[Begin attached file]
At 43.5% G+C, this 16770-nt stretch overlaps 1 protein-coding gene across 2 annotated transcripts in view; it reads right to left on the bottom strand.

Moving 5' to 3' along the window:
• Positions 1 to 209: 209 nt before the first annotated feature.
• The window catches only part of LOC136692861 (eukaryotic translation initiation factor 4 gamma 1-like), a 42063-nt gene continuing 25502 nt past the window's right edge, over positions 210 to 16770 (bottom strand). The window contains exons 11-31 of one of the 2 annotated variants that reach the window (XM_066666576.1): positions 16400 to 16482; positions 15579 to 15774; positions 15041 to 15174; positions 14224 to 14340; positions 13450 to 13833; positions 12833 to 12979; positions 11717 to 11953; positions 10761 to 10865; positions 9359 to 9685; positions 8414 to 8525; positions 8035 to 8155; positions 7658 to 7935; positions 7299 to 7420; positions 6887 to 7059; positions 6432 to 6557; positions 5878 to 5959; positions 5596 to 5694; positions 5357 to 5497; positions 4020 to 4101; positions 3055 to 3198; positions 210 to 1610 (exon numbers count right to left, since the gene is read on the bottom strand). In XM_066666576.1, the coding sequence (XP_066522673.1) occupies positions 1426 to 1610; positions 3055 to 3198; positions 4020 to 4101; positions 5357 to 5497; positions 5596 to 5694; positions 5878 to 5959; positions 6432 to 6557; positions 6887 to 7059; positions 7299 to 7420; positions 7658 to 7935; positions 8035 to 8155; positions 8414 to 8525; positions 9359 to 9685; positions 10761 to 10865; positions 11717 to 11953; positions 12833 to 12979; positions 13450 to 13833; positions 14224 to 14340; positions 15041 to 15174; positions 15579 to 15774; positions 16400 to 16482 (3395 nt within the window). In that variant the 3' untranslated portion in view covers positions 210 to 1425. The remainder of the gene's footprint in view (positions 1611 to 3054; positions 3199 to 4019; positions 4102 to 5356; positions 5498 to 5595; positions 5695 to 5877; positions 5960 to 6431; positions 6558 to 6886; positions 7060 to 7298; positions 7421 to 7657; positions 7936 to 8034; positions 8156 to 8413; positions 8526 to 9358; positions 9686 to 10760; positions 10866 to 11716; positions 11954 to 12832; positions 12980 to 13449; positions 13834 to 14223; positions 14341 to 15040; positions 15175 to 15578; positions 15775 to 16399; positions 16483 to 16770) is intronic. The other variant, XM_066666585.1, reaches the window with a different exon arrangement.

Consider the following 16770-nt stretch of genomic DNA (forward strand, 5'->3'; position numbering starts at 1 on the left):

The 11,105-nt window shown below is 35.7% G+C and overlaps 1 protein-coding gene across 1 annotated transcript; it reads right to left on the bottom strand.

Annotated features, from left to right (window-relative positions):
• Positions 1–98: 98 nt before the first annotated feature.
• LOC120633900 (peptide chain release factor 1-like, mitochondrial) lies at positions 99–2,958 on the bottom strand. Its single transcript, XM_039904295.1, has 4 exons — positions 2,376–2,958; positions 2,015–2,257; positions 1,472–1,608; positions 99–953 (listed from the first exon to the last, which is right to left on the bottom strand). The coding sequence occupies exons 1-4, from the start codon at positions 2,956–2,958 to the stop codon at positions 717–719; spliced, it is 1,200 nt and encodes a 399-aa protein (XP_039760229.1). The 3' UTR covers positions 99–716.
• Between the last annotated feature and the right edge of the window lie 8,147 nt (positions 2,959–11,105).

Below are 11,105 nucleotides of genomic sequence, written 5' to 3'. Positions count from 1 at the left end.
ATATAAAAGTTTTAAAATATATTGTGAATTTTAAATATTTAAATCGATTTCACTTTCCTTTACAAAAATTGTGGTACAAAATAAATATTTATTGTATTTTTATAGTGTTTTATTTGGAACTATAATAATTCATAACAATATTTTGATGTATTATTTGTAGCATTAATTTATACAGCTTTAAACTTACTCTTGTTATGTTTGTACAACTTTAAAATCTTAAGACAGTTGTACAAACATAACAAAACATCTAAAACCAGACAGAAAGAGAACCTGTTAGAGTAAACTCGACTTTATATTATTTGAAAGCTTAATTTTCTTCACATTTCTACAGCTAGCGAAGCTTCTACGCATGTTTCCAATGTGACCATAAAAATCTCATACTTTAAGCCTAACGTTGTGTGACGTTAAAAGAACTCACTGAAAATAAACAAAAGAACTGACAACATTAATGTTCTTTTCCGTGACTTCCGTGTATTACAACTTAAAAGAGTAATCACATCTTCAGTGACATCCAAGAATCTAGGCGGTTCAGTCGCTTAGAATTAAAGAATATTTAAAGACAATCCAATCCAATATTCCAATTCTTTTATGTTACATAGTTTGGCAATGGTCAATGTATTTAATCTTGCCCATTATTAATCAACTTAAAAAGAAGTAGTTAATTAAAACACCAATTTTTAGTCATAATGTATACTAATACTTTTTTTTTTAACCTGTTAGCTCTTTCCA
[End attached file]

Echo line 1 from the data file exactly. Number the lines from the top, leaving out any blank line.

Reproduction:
At 43.5% G+C, this 16770-nt stretch overlaps 1 protein-coding gene across 2 annotated transcripts in view; it reads right to left on the bottom strand.